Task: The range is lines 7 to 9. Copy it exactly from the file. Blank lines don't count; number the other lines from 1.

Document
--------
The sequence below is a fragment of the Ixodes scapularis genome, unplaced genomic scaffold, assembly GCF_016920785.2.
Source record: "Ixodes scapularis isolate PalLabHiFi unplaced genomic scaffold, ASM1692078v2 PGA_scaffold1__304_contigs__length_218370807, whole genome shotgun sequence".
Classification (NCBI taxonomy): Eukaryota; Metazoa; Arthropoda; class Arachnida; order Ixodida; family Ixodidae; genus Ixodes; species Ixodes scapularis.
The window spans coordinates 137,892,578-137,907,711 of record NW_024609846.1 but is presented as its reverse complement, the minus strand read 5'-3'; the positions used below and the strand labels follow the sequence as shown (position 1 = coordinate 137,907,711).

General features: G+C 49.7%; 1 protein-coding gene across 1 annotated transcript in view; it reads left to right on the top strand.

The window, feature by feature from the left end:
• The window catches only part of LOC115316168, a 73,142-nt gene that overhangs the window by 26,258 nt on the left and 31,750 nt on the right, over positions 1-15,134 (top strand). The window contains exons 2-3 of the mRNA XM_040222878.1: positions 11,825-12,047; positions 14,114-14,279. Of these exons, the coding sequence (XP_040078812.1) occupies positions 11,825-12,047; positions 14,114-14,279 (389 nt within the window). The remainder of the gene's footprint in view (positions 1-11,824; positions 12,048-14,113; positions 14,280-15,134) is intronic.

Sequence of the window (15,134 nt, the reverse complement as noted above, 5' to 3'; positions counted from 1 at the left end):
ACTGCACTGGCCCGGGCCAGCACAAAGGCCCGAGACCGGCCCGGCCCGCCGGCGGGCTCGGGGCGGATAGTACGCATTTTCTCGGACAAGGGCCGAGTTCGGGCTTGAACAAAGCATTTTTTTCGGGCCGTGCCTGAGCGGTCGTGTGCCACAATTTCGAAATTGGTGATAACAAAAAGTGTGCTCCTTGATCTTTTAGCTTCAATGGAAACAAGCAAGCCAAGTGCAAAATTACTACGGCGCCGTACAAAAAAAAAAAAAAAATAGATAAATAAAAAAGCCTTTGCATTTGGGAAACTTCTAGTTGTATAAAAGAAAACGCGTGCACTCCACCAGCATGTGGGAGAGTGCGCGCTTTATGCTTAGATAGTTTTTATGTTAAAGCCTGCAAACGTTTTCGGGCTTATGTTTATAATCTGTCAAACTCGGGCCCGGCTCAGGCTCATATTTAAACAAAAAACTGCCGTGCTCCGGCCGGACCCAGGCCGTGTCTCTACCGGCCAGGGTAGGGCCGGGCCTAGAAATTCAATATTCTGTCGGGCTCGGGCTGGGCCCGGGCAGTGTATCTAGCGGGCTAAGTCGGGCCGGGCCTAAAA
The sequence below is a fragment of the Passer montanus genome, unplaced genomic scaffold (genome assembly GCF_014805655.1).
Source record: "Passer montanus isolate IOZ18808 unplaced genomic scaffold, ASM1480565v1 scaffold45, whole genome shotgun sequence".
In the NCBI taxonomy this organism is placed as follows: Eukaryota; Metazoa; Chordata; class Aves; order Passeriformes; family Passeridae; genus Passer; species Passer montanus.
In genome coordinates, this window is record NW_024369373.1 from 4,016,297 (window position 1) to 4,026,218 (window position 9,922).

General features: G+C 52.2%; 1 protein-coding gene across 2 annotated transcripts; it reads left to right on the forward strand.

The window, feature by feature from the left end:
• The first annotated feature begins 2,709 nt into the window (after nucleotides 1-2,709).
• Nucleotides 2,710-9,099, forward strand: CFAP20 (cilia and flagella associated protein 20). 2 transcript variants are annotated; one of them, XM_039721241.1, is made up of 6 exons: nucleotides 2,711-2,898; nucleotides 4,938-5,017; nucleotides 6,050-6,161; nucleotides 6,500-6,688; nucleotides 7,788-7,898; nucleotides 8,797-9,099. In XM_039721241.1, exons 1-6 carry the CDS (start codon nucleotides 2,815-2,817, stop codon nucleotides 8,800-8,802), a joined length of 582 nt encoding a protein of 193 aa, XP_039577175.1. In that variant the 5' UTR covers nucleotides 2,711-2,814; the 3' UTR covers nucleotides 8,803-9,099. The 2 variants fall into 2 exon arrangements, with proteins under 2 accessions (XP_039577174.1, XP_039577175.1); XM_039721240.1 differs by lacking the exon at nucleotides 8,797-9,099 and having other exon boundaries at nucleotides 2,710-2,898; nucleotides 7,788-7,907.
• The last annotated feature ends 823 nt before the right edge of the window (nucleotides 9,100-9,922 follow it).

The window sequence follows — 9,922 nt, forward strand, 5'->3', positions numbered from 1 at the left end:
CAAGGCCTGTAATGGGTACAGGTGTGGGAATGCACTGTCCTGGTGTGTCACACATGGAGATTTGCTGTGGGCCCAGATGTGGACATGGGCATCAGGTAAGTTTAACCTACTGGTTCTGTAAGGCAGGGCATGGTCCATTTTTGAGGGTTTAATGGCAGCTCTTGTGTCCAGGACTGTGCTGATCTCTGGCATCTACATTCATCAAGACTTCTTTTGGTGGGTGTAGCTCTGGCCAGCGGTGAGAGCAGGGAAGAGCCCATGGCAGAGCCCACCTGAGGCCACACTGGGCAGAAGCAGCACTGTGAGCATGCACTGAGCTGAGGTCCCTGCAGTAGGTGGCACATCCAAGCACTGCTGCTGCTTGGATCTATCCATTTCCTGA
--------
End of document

• The window catches only part of LOC115316168, a 73,142-nt gene that overhangs the window by 26,258 nt on the left and 31,750 nt on the right, over positions 1-15,134 (top strand). The window contains exons 2-3 of the mRNA XM_040222878.1: positions 11,825-12,047; positions 14,114-14,279. Of these exons, the coding sequence (XP_040078812.1) occupies positions 11,825-12,047; positions 14,114-14,279 (389 nt within the window). The remainder of the gene's footprint in view (positions 1-11,824; positions 12,048-14,113; positions 14,280-15,134) is intronic.

Sequence of the window (15,134 nt, the reverse complement as noted above, 5' to 3'; positions counted from 1 at the left end):
ACTGCACTGGCCCGGGCCAGCACAAAGGCCCGAGACCGGCCCGGCCCGCCGGCGGGCTCGGGGCGGATAGTACGCATTTTCTCGGACAAGGGCCGAGTTCGGGCTTGAACAAAGCATTTTTTTCGGGCCGTGCCTGAGCGGTCGTGTGCCACAATTTCGAAATTGGTGATAACAAAAAGTGTGCTCCTTGATCTTTTAGCTTCAATGGAAACAAGCAAGCCAAGTGCAAAATTACTACGGCGCCGTACAAAAAAAAAAAAAAAATAGATAAATAAAAAAGCCTTTGCATTTGGGAAACTTCTAGTTGTATAAAAGAAAACGCGTGCACTCCACCAGCATGTGGGAGAGTGCGCGCTTTATGCTTAGATAGTTTTTATGTTAAAGCCTGCAAACGTTTTCGGGCTTATGTTTATAATCTGTCAAACTCGGGCCCGGCTCAGGCTCATATTTAAACAAAAAACTGCCGTGCTCCGGCCGGACCCAGGCCGTGTCTCTACCGGCCAGGGTAGGGCCGGGCCTAGAAATTCAATATTCTGTCGGGCTCGGGCTGGGCCCGGGCAGTGTATCTAGCGGGCTAAGTCGGGCCGGGCCTAAAA